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5 books of John M. Cooper

This is a major reinterpretation of ancient philosophy that recovers the long Greek and Roman tradition of philosophy as a complete way of life--­and not simply an intellectual discipline. Distinguished philosopher John Cooper traces how, for many ancient thinkers, philosophy was not just to be studied or even used to solve particular practical problems. Rather, philosophy--­not just ethics but even logic and physical theory--­was literally to be lived. Yet there was great disagreement about how to live philosophically: philosophy was not one but many, mutually opposed, ways of life. Examining this tradition from its establishment by Socrates in the fifth century BCE through Plotinus in the third century CE and the eclipse of pagan philosophy by Christianity, examines six central philosophies of living--­Socratic, Aristotelian, Stoic, Epicurean, Skeptic, and the Platonist life of late antiquity. The book describes the shared assumptions that allowed these thinkers to conceive of . . .

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Knowledge, Nature, and the Good brings together some of John Cooper's most important works on ancient philosophy. In thirteen chapters that represent an ideal companion to the author's influential Reason and Emotion, Cooper addresses a wide range of topics and periods--­from Hippocratic medical theory and Plato's epistemology and moral philosophy, to Aristotle's physics and metaphysics, academic scepticism, and the cosmology, moral psychology, and ethical theory of the ancient Stoics. Almost half of the pieces appear here for the first time or are presented in newly expanded, extensively revised versions. Many stand at the cutting edge of research into ancient ethics and moral psychology. Other chapters, dating from as far back as 1970, are classics of philosophical scholarship on antiquity that continue to play a prominent role in current teaching and scholarship in the field. All of the chapters are distinctive for the way that, whatever the particular topic being pursued, they . . .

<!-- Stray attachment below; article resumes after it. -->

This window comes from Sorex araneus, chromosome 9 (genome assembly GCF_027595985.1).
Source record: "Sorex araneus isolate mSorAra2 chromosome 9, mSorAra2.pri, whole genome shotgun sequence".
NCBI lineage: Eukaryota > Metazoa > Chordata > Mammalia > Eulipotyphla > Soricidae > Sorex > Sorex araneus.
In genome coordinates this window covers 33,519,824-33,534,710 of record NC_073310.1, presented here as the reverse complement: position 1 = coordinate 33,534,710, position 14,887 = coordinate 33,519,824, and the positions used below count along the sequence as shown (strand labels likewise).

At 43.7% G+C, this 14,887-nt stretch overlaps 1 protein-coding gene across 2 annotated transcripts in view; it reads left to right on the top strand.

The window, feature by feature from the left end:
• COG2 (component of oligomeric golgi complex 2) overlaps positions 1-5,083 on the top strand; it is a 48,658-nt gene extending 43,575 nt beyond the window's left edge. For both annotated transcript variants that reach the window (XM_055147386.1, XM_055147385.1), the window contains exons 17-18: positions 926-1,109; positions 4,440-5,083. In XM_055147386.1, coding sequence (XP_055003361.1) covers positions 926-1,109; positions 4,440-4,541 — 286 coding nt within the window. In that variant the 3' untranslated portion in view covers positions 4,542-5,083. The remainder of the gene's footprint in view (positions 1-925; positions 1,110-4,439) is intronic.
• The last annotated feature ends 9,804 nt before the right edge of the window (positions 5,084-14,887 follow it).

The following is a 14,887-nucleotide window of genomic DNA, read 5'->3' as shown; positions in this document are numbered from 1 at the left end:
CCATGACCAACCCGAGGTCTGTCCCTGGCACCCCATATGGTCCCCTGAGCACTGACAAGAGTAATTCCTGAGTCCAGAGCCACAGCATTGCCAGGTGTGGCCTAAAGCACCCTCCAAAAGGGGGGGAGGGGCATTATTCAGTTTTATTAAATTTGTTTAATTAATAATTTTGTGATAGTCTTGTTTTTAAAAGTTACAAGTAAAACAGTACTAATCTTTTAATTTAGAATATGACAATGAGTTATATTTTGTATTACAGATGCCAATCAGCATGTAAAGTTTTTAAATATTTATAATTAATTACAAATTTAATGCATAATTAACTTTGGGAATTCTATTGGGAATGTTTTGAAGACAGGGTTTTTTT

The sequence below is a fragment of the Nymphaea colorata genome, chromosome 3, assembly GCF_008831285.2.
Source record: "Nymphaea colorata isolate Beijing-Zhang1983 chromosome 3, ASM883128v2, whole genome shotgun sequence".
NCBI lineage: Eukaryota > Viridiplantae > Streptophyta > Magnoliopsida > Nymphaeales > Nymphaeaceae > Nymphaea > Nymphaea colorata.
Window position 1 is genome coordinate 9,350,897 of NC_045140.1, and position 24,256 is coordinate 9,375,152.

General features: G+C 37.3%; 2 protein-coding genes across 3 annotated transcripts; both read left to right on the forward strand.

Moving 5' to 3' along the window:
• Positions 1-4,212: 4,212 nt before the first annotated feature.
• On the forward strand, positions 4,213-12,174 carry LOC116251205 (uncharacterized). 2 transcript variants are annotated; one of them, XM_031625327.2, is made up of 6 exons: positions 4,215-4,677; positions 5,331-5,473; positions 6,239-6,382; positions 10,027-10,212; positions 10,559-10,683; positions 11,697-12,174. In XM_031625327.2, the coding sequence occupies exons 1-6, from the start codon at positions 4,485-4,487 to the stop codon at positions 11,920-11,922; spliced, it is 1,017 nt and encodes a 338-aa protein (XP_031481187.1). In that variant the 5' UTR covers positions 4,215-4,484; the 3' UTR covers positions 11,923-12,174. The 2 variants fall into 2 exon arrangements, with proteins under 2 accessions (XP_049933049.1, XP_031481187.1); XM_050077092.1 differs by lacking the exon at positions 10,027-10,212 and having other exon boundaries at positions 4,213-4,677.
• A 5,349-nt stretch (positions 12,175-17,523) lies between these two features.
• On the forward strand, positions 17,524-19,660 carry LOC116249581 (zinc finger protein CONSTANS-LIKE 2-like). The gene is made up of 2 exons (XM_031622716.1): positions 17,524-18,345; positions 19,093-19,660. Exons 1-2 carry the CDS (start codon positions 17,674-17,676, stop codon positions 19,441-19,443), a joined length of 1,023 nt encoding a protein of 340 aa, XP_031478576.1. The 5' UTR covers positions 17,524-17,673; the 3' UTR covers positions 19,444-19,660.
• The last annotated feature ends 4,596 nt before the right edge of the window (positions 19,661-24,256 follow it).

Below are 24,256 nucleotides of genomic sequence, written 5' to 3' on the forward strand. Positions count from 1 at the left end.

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This is a major reinterpretation of ancient philosophy that recovers the long Greek and Roman tradition of philosophy as a complete way of life--­and not simply an intellectual discipline. Distinguished philosopher John Cooper traces how, for many ancient thinkers, philosophy was not just to be studied or even used to solve particular practical problems. Rather, philosophy--­not just ethics but even logic and physical theory--­was literally to be lived. Yet there was great disagreement about how to live philosophically: philosophy was not one but many, mutually opposed, ways of life. Examining this tradition from its establishment by Socrates in the fifth century BCE through Plotinus in the third century CE and the eclipse of pagan philosophy by Christianity, Pursuits of Wisdom examines six central philosophies of living--­Socratic, Aristotelian, Stoic, Epicurean, Skeptic, and the Platonist life of late antiquity. The book describes the shared assumptions that allowed these thinkers . . .

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Knowledge, Nature, and the Good brings together some of John Cooper's most important works on ancient philosophy. In thirteen chapters that represent an ideal companion to the author's influential Reason and Emotion, Cooper addresses a wide range of topics and periods--­from Hippocratic medical theory and Plato's epistemology and moral philosophy, to Aristotle's physics and metaphysics, academic scepticism, and the cosmology, moral psychology, and ethical theory of the ancient Stoics. Almost half of the pieces appear here for the first time or are presented in newly expanded, extensively revised versions. Many stand at the cutting edge of research into ancient ethics and moral psychology. Other chapters, dating from as far back as 1970, are classics of philosophical scholarship on antiquity that continue to play a prominent role in current teaching and scholarship in the field. All of the chapters are distinctive for the way that, whatever the particular topic being pursued, they . . .

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Originally published in 1990. This book discusses in a philosophically responsible and illuminating way the progress of the dialogue and its separate sections to improve our understanding of Plato's work on Theaetetus. An early coverage of this di...

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Books of John M. Cooper